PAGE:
Pollice Verso by Jean-Leon Gérôme
Jean-Léon Gérôme (1824 – 1904) was a French painter and sculptor in the style now known as academicism. The range of his oeuvre included historical painting, Greek mythology, Orientalism, portraits, and other subjects, bringing the academic painting tradition to an artistic climax.
A special theme within Gérôme’s oeuvre of history pieces are the arena scenes he made between 1859 and 1883. They can be counted among his most popular and spectacular paintings and were reproduced and distributed on a large scale. These reproductions were used in various ways – for example for book illustrations or magic lanterns – and the images Gérôme created of ancient Rome have contributed to our perception of life in classical antiquity.
One of Gérôme’s most famous arena scenes is Pollice Verso (1872). We see a gladiator in the Coliseum, his foot on his opponent’s chest. The face of the winning man is not visible through the helmet he is wearing, but his head is pointing upwards towards the audience. The gladiator on the ground raises his arm, begging the audience for mercy. But the people in the spectators keep their thumbs down – pollice verso in Latin – as a sign that they don’t want to spare him. Along with gladiators, Vestals, and spectators, the picture shows the emperor in his box. Like many historical or ethnographic paintings of the era, Pollice Verso piqued the prurient interest and indulged the voyeurism of viewers while allowing them to feel a sense of moral superiority over another (previous, non-Christian) culture.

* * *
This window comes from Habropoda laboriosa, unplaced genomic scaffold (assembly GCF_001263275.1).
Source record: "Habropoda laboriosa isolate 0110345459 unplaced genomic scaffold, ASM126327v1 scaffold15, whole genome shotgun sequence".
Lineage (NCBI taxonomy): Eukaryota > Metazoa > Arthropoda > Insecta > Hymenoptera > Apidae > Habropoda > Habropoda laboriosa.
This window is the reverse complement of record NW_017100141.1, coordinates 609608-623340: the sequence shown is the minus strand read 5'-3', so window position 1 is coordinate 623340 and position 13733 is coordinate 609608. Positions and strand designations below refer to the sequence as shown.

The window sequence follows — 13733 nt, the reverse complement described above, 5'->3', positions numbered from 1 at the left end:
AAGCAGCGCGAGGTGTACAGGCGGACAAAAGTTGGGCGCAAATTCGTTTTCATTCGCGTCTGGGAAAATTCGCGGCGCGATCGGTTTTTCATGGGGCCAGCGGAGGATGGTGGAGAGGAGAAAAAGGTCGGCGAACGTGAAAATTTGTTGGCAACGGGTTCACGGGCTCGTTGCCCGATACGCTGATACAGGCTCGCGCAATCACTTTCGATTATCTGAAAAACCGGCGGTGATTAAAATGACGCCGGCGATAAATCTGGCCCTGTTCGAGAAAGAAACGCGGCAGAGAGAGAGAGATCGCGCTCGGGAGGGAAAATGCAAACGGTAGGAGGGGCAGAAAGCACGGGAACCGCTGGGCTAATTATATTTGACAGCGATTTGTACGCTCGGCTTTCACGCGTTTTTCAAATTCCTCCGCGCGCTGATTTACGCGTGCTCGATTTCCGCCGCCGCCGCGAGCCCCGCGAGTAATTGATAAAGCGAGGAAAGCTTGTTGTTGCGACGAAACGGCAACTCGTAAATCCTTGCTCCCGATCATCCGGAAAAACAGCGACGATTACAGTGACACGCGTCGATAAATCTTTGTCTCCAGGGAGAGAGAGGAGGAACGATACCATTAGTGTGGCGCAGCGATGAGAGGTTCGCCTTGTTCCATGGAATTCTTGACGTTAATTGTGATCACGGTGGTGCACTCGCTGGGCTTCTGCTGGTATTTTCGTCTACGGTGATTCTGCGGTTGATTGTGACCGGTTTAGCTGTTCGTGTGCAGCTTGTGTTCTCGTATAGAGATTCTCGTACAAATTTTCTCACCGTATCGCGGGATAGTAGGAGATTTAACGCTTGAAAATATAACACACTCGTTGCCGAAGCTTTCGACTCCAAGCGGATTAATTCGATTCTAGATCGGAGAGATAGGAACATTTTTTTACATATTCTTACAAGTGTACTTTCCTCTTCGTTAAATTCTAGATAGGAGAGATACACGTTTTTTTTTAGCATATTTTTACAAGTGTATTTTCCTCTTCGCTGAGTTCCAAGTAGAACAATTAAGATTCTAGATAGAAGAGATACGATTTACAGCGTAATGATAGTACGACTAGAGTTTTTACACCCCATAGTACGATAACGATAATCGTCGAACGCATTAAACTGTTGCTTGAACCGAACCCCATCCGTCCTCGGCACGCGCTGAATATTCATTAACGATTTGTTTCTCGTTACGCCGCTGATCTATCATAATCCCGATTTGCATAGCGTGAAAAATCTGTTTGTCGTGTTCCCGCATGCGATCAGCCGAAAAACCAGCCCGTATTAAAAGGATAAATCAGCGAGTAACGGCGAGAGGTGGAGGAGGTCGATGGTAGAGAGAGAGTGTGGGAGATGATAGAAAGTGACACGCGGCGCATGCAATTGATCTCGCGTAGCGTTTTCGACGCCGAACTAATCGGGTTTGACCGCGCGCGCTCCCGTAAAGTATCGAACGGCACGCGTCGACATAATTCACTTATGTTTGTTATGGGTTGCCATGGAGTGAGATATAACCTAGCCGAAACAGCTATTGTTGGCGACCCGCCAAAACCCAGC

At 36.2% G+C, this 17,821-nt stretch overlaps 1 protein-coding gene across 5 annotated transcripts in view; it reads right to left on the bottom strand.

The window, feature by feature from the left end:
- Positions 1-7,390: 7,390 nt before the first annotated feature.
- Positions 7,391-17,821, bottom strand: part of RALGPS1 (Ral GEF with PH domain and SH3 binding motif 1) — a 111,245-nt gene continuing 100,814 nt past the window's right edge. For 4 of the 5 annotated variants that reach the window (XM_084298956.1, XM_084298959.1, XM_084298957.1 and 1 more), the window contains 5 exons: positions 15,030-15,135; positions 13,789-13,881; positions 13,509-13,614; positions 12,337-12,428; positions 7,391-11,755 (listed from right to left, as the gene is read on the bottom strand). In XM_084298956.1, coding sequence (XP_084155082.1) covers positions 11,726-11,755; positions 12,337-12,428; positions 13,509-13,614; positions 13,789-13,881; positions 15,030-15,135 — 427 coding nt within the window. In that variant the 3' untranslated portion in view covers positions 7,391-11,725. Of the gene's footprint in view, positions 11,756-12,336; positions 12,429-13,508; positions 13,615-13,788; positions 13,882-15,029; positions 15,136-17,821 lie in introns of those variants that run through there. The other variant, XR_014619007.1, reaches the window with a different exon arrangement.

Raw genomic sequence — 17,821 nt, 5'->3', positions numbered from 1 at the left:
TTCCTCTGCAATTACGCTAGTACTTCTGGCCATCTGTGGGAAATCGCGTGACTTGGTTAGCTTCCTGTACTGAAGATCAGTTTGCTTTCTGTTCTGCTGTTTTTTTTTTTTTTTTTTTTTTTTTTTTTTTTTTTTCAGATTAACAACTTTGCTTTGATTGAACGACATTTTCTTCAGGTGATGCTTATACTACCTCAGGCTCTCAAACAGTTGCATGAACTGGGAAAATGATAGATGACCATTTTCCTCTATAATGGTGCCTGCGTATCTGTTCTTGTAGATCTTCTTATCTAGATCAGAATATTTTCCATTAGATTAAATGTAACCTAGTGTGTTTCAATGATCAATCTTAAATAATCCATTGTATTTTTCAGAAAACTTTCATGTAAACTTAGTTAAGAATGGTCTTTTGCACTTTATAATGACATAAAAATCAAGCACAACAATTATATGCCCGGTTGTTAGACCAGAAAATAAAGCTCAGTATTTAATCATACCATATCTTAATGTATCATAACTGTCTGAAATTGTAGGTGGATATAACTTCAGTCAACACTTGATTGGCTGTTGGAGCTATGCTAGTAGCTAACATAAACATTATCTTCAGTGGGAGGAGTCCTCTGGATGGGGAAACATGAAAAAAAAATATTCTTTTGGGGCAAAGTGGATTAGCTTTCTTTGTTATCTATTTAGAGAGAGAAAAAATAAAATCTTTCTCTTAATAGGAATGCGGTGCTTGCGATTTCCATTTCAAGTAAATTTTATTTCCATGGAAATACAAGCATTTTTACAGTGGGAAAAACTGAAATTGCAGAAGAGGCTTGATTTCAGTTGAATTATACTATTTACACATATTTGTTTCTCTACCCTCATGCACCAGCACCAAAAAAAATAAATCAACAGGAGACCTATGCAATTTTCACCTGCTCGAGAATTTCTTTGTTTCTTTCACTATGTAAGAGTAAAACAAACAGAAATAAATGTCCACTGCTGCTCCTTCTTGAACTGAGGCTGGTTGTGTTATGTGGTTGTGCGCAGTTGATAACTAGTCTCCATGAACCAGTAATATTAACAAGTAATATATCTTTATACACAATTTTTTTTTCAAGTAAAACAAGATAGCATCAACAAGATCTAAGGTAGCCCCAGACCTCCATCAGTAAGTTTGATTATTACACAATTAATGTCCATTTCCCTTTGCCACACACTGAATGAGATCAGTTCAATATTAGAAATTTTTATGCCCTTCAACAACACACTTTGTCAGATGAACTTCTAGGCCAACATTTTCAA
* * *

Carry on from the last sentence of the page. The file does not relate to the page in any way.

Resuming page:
At first glance, Pollice Verso seems organized around a single, powerful moment, in line with the conventions of the French tradition of history painting. For this art it was considered important that the painting conveyed (pictorial) unity and that the representation should be recognizable at a glance. However, Gérôme played with this and did not followed the conventions too strict. For example, the visual field of the representation extends beyond the boundaries of the painting. Figures are cut off and positioned off center, which gives the suggestion that the narrative continues beyond the painting’s frame. When we take a closer look at the spectators, it is noticeable that they are not all focused on that one action moment and we may wonder what else to see. There seem to be different, ephemeral stories taking place within this scene, which makes it difficult to focus. This is reinforced by the panoramic format (96.5 × 149.2 cm) of the painting, which makes our eyes keep looking from left to right. In this way the whole scene unfolds as a sequence of moments, so that the painting is no longer static, but a suggestion of movement is made.